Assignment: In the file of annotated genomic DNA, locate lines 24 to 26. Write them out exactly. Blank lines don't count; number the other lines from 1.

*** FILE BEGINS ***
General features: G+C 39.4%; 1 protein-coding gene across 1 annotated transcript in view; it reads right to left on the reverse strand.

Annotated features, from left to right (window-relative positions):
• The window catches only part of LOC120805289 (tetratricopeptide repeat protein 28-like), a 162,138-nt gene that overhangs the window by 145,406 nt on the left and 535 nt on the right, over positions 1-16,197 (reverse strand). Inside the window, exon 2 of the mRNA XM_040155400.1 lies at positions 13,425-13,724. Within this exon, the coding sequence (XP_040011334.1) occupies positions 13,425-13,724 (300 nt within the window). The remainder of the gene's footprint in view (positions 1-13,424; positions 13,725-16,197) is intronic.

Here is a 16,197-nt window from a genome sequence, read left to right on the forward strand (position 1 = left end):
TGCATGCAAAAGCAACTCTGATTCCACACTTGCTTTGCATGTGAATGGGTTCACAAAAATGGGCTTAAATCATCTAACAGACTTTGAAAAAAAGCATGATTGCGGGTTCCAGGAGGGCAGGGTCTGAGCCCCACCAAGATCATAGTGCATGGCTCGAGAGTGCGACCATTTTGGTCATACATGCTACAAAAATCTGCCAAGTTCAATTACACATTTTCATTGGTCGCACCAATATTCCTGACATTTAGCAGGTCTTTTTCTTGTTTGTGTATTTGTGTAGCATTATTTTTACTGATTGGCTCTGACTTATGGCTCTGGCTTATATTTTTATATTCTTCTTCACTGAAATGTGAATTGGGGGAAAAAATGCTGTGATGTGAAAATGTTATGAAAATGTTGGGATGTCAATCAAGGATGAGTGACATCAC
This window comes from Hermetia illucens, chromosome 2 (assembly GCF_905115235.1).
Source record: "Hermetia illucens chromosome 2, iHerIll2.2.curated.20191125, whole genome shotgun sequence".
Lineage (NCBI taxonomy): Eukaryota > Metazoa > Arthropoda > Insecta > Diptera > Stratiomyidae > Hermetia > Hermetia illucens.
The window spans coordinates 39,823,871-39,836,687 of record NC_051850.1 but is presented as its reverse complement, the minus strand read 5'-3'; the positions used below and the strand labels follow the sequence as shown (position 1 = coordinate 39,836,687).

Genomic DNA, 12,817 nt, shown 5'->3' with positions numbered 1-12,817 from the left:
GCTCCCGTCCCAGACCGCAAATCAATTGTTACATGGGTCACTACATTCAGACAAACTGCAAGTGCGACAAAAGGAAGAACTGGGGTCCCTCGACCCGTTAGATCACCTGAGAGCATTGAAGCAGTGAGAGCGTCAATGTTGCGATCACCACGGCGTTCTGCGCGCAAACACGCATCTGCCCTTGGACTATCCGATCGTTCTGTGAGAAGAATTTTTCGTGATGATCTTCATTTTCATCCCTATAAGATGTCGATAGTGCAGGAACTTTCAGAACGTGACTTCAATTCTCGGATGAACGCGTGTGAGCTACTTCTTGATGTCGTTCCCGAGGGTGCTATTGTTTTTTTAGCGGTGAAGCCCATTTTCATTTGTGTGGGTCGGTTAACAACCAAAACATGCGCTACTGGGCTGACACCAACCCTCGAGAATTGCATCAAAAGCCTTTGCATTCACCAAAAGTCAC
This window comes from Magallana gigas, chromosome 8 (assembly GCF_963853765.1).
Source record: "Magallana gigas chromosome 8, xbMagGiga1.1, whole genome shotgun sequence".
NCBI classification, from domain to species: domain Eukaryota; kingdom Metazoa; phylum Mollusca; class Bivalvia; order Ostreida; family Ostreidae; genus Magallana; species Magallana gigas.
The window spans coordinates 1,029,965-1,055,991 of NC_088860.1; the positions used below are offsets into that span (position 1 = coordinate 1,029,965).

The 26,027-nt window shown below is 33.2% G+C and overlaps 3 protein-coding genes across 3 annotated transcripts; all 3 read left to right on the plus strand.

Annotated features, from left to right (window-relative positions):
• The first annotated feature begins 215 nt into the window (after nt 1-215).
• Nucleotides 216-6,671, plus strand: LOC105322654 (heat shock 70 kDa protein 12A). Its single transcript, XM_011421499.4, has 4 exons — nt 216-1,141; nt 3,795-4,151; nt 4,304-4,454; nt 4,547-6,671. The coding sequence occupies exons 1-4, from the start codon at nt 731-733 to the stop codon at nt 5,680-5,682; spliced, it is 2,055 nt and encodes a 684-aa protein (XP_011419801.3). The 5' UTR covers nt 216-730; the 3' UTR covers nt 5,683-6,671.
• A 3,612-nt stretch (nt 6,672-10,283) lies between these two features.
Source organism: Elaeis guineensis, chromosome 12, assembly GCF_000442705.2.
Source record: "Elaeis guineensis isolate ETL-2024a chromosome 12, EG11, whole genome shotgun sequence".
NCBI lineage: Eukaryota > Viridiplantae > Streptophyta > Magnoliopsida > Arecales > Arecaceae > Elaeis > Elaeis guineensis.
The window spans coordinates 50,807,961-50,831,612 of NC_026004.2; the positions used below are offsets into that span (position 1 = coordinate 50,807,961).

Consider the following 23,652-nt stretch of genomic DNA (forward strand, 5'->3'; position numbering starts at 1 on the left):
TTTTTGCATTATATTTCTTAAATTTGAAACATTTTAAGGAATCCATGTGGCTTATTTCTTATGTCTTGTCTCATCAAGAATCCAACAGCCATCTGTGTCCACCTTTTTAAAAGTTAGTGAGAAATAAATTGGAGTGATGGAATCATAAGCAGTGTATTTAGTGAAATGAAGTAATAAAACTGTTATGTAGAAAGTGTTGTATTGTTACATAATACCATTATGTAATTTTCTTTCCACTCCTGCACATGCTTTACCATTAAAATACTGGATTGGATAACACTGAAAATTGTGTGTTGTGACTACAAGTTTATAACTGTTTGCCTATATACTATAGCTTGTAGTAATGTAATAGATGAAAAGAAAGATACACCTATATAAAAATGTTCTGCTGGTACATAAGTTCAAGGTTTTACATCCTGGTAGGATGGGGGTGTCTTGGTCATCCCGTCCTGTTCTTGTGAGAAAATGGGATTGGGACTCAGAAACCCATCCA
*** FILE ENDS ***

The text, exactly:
The window spans coordinates 50,807,961-50,831,612 of NC_026004.2; the positions used below are offsets into that span (position 1 = coordinate 50,807,961).

Consider the following 23,652-nt stretch of genomic DNA (forward strand, 5'->3'; position numbering starts at 1 on the left):
TTTTTGCATTATATTTCTTAAATTTGAAACATTTTAAGGAATCCATGTGGCTTATTTCTTATGTCTTGTCTCATCAAGAATCCAACAGCCATCTGTGTCCACCTTTTTAAAAGTTAGTGAGAAATAAATTGGAGTGATGGAATCATAAGCAGTGTATTTAGTGAAATGAAGTAATAAAACTGTTATGTAGAAAGTGTTGTATTGTTACATAATACCATTATGTAATTTTCTTTCCACTCCTGCACATGCTTTACCATTAAAATACTGGATTGGATAACACTGAAAATTGTGTGTTGTGACTACAAGTTTATAACTGTTTGCCTATATACTATAGCTTGTAGTAATGTAATAGATGAAAAGAAAGATACACCTATATAAAAATGTTCTGCTGGTACATAAGTTCAAGGTTTTACATCCTGGTAGGATGGGGGTGTCTTGGTCATCCCGTCCTGTTCTTGTGAGAAAATGGGATTGGGACTCAGAAACCCATCCA